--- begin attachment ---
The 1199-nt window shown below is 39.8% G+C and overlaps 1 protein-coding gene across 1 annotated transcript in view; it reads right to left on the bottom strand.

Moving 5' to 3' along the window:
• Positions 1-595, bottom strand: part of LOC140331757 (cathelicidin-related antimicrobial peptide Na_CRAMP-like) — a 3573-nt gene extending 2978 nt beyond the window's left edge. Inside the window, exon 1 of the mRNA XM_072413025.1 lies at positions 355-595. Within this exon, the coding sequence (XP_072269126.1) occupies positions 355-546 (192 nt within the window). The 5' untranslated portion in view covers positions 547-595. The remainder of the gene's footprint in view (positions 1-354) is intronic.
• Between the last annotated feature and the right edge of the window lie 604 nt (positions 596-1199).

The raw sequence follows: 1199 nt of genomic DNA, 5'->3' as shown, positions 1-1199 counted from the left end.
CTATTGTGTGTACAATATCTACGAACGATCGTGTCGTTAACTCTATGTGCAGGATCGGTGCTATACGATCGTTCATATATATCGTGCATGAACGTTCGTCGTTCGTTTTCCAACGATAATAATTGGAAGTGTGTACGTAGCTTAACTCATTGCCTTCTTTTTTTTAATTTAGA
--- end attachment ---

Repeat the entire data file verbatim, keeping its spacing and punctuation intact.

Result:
The 1199-nt window shown below is 39.8% G+C and overlaps 1 protein-coding gene across 1 annotated transcript in view; it reads right to left on the bottom strand.

Moving 5' to 3' along the window:
• Positions 1-595, bottom strand: part of LOC140331757 (cathelicidin-related antimicrobial peptide Na_CRAMP-like) — a 3573-nt gene extending 2978 nt beyond the window's left edge. Inside the window, exon 1 of the mRNA XM_072413025.1 lies at positions 355-595. Within this exon, the coding sequence (XP_072269126.1) occupies positions 355-546 (192 nt within the window). The 5' untranslated portion in view covers positions 547-595. The remainder of the gene's footprint in view (positions 1-354) is intronic.
• Between the last annotated feature and the right edge of the window lie 604 nt (positions 596-1199).

The raw sequence follows: 1199 nt of genomic DNA, 5'->3' as shown, positions 1-1199 counted from the left end.
CTATTGTGTGTACAATATCTACGAACGATCGTGTCGTTAACTCTATGTGCAGGATCGGTGCTATACGATCGTTCATATATATCGTGCATGAACGTTCGTCGTTCGTTTTCCAACGATAATAATTGGAAGTGTGTACGTAGCTTAACTCATTGCCTTCTTTTTTTTAATTTAGA